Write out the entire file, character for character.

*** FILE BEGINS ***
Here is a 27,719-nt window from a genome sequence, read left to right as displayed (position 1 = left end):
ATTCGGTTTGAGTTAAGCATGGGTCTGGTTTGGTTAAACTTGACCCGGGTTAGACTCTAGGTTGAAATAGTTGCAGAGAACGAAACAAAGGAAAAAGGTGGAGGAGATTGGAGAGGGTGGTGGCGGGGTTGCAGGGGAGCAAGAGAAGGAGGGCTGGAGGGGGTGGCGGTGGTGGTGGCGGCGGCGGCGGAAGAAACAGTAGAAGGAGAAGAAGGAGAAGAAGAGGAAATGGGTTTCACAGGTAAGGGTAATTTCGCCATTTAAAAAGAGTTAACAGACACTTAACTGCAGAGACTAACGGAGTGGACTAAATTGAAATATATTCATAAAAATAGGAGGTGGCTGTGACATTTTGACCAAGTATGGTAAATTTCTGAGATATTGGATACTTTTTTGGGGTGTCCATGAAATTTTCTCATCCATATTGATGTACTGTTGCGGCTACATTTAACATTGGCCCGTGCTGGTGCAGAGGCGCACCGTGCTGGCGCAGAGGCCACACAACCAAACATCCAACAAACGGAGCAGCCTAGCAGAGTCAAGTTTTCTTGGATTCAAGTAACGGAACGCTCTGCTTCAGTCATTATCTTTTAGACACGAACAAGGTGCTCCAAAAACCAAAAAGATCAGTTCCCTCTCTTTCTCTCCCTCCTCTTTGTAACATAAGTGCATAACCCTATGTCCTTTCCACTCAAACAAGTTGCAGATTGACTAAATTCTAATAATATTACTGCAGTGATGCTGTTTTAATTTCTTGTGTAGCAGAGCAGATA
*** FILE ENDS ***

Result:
Here is a 27,719-nt window from a genome sequence, read left to right as displayed (position 1 = left end):
ATTCGGTTTGAGTTAAGCATGGGTCTGGTTTGGTTAAACTTGACCCGGGTTAGACTCTAGGTTGAAATAGTTGCAGAGAACGAAACAAAGGAAAAAGGTGGAGGAGATTGGAGAGGGTGGTGGCGGGGTTGCAGGGGAGCAAGAGAAGGAGGGCTGGAGGGGGTGGCGGTGGTGGTGGCGGCGGCGGCGGAAGAAACAGTAGAAGGAGAAGAAGGAGAAGAAGAGGAAATGGGTTTCACAGGTAAGGGTAATTTCGCCATTTAAAAAGAGTTAACAGACACTTAACTGCAGAGACTAACGGAGTGGACTAAATTGAAATATATTCATAAAAATAGGAGGTGGCTGTGACATTTTGACCAAGTATGGTAAATTTCTGAGATATTGGATACTTTTTTGGGGTGTCCATGAAATTTTCTCATCCATATTGATGTACTGTTGCGGCTACATTTAACATTGGCCCGTGCTGGTGCAGAGGCGCACCGTGCTGGCGCAGAGGCCACACAACCAAACATCCAACAAACGGAGCAGCCTAGCAGAGTCAAGTTTTCTTGGATTCAAGTAACGGAACGCTCTGCTTCAGTCATTATCTTTTAGACACGAACAAGGTGCTCCAAAAACCAAAAAGATCAGTTCCCTCTCTTTCTCTCCCTCCTCTTTGTAACATAAGTGCATAACCCTATGTCCTTTCCACTCAAACAAGTTGCAGATTGACTAAATTCTAATAATATTACTGCAGTGATGCTGTTTTAATTTCTTGTGTAGCAGAGCAGATA